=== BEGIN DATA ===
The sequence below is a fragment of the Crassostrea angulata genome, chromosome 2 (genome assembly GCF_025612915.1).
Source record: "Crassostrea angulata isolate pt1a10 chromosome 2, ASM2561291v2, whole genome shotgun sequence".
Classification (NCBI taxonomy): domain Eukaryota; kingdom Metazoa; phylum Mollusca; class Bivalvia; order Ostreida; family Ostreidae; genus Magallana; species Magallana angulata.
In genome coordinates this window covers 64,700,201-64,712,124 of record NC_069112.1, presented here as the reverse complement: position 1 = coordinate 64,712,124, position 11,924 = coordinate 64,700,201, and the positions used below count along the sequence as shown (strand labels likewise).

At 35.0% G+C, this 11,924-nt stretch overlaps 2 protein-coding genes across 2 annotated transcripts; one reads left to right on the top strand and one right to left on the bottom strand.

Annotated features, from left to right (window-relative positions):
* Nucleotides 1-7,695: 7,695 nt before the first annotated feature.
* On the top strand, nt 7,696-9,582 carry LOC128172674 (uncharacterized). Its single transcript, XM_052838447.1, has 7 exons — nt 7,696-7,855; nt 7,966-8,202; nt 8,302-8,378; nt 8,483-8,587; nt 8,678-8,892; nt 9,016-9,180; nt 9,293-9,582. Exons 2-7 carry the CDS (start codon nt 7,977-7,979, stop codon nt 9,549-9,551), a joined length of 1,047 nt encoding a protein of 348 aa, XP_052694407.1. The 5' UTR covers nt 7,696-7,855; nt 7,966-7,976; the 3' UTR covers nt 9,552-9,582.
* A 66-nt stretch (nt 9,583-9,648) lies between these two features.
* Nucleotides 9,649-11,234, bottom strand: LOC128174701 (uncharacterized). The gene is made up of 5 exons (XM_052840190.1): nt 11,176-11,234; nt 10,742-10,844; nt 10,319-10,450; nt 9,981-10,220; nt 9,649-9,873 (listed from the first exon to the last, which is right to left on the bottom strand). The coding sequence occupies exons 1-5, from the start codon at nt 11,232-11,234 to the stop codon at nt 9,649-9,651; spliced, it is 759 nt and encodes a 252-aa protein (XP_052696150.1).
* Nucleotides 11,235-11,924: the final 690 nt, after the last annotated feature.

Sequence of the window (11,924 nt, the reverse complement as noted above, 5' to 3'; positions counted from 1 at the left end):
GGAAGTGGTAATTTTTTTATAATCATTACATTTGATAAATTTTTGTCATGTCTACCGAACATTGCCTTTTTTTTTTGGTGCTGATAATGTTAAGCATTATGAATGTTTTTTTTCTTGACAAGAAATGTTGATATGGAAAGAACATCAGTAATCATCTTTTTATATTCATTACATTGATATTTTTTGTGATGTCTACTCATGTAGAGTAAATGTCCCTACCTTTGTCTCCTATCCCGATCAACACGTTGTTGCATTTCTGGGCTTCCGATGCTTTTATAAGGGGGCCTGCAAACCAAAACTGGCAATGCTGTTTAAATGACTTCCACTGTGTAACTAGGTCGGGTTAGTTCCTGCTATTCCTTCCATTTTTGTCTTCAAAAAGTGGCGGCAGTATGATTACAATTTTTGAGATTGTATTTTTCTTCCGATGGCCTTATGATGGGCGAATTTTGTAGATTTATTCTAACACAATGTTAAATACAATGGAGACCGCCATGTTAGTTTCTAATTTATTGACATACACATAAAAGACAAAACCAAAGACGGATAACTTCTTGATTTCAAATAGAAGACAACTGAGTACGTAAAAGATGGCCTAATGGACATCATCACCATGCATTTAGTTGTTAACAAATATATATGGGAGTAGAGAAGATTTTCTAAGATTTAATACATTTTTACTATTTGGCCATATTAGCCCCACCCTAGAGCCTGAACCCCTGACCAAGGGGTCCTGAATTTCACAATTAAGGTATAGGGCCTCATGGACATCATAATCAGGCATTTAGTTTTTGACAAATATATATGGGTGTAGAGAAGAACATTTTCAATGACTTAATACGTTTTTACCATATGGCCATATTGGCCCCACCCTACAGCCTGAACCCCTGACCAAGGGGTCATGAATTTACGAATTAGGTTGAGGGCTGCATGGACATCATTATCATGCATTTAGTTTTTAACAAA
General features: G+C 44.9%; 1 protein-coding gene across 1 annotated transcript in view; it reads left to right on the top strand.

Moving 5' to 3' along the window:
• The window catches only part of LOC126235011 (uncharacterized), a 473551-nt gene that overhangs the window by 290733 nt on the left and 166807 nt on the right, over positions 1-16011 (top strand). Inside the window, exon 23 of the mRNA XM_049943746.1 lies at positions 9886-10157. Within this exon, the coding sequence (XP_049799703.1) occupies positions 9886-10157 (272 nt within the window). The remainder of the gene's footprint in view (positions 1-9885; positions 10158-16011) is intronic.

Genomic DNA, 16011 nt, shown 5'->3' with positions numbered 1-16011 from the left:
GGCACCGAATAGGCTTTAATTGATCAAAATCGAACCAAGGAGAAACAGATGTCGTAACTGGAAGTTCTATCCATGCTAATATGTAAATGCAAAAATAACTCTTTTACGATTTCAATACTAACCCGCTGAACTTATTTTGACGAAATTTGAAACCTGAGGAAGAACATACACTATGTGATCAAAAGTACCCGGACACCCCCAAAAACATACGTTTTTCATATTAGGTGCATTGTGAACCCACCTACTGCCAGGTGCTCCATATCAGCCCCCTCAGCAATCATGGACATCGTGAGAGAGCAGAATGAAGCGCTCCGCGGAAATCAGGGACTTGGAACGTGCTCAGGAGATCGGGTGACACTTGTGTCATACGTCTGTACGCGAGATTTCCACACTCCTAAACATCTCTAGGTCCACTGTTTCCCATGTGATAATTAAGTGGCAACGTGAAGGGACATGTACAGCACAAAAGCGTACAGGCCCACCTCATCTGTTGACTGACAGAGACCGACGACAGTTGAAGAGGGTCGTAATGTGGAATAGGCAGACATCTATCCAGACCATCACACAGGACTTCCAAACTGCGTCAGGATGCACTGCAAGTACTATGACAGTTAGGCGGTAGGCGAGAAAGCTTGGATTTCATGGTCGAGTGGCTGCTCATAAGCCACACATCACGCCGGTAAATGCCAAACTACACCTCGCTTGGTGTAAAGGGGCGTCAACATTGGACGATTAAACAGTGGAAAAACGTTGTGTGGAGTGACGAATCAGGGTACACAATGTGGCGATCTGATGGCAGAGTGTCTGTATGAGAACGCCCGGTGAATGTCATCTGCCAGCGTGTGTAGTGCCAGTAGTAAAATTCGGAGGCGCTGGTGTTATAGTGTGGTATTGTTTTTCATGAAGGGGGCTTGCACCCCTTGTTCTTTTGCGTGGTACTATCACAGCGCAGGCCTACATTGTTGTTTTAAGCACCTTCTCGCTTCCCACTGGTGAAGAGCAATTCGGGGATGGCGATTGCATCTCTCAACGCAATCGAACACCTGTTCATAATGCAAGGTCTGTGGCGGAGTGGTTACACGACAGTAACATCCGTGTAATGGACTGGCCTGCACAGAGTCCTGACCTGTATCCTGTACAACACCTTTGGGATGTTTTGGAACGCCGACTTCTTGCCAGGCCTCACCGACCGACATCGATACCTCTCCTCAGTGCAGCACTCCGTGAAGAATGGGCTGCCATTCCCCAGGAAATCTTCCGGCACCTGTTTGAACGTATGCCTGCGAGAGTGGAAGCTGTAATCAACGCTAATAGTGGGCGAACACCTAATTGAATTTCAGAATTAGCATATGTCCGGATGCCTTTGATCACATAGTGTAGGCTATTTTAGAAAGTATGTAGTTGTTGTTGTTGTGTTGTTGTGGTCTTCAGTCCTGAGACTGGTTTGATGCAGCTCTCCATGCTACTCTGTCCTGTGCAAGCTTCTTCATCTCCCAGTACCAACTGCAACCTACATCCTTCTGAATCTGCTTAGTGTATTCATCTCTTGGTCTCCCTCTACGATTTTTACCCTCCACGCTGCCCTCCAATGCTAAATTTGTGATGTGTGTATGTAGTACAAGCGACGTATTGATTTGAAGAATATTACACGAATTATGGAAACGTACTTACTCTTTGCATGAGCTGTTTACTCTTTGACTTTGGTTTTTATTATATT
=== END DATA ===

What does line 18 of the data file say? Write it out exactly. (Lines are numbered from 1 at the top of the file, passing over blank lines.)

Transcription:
GGCACCGAATAGGCTTTAATTGATCAAAATCGAACCAAGGAGAAACAGATGTCGTAACTGGAAGTTCTATCCATGCTAATATGTAAATGCAAAAATAACTCTTTTACGATTTCAATACTAACCCGCTGAACTTATTTTGACGAAATTTGAAACCTGAGGAAGAACATACACTATGTGATCAAAAGTACCCGGACACCCCCAAAAACATACGTTTTTCATATTAGGTGCATTGTGAACCCACCTACTGCCAGGTGCTCCATATCAGCCCCCTCAGCAATCATGGACATCGTGAGAGAGCAGAATGAAGCGCTCCGCGGAAATCAGGGACTTGGAACGTGCTCAGGAGATCGGGTGACACTTGTGTCATACGTCTGTACGCGAGATTTCCACACTCCTAAACATCTCTAGGTCCACTGTTTCCCATGTGATAATTAAGTGGCAACGTGAAGGGACATGTACAGCACAAAAGCGTACAGGCCCACCTCATCTGTTGACTGACAGAGACCGACGACAGTTGAAGAGGGTCGTAATGTGGAATAGGCAGACATCTATCCAGACCATCACACAGGACTTCCAAACTGCGTCAGGATGCACTGCAAGTACTATGACAGTTAGGCGGTAGGCGAGAAAGCTTGGATTTCATGGTCGAGTGGCTGCTCATAAGCCACACATCACGCCGGTAAATGCCAAACTACACCTCGCTTGGTGTAAAGGGGCGTCAACATTGGACGATTAAACAGTGGAAAAACGTTGTGTGGAGTGACGAATCAGGGTACACAATGTGGCGATCTGATGGCAGAGTGTCTGTATGAGAACGCCCGGTGAATGTCATCTGCCAGCGTGTGTAGTGCCAGTAGTAAAATTCGGAGGCGCTGGTGTTATAGTGTGGTATTGTTTTTCATGAAGGGGGCTTGCACCCCTTGTTCTTTTGCGTGGTACTATCACAGCGCAGGCCTACATTGTTGTTTTAAGCACCTTCTCGCTTCCCACTGGTGAAGAGCAATTCGGGGATGGCGATTGCATCTCTCAACGCAATCGAACACCTGTTCATAATGCAAGGTCTGTGGCGGAGTGGTTACACGACAGTAACATCCGTGTAATGGACTGGCCTGCACAGAGTCCTGACCTGTATCCTGTACAACACCTTTGGGATGTTTTGGAACGCCGACTTCTTGCCAGGCCTCACCGACCGACATCGATACCTCTCCTCAGTGCAGCACTCCGTGAAGAATGGGCTGCCATTCCCCAGGAAATCTTCCGGCACCTGTTTGAACGTATGCCTGCGAGAGTGGAAGCTGTAATCAACGCTAATAGTGGGCGAACACCTAATTGAATTTCAGAATTAGCATATGTCCGGATGCCTTTGATCACATAGTGTAGGCTATTTTAGAAAGTATGTAGTTGTTGTTGTTGTGTTGTTGTGGTCTTCAGTCCTGAGACTGGTTTGATGCAGCTCTCCATGCTACTCTGTCCTGTGCAAGCTTCTTCATCTCCCAGTACCAACTGCAACCTACATCCTTCTGAATCTGCTTAGTGTATTCATCTCTTGGTCTCCCTCTACGATTTTTACCCTCCACGCTGCCCTCCAATGCTAAATTTGTGATGTGTGTATGTAGTACAAGCGACGTATTGATTTGAAGAATATTACACGAATTATGGAAACGTACTTACTCTTTGCATGAGCTGTTTACTCTTTGACTTTGGTTTTTATTATATT